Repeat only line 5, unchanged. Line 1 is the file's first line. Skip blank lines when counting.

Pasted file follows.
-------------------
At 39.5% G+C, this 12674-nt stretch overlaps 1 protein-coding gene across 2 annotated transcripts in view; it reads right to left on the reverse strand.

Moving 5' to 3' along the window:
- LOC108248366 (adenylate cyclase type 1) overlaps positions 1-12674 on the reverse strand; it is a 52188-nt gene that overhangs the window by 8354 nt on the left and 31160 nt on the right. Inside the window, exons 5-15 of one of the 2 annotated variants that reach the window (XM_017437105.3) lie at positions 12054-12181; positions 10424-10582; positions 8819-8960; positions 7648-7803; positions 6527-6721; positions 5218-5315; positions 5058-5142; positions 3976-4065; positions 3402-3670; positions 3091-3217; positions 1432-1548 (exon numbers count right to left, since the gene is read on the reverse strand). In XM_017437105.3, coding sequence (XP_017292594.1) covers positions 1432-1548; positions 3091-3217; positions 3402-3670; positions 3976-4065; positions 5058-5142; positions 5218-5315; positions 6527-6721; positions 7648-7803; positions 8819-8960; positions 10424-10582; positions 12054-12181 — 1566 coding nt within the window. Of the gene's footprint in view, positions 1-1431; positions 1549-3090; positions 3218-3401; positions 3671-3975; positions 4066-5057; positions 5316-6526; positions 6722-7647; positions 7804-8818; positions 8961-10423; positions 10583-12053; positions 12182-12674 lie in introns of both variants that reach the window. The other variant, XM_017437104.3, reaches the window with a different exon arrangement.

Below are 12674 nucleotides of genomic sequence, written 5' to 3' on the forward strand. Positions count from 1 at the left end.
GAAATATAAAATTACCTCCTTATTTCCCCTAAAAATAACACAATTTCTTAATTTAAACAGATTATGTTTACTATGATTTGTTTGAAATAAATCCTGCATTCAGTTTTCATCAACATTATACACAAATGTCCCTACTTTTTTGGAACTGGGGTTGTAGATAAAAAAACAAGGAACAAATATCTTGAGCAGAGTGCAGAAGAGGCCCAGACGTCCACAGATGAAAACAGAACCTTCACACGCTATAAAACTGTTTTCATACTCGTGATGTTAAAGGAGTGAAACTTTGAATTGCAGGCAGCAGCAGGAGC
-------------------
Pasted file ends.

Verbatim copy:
GAAATATAAAATTACCTCCTTATTTCCCCTAAAAATAACACAATTTCTTAATTTAAACAGATTATGTTTACTATGATTTGTTTGAAATAAATCCTGCATTCAGTTTTCATCAACATTATACACAAATGTCCCTACTTTTTTGGAACTGGGGTTGTAGATAAAAAAACAAGGAACAAATATCTTGAGCAGAGTGCAGAAGAGGCCCAGACGTCCACAGATGAAAACAGAACCTTCACACGCTATAAAACTGTTTTCATACTCGTGATGTTAAAGGAGTGAAACTTTGAATTGCAGGCAGCAGCAGGAGC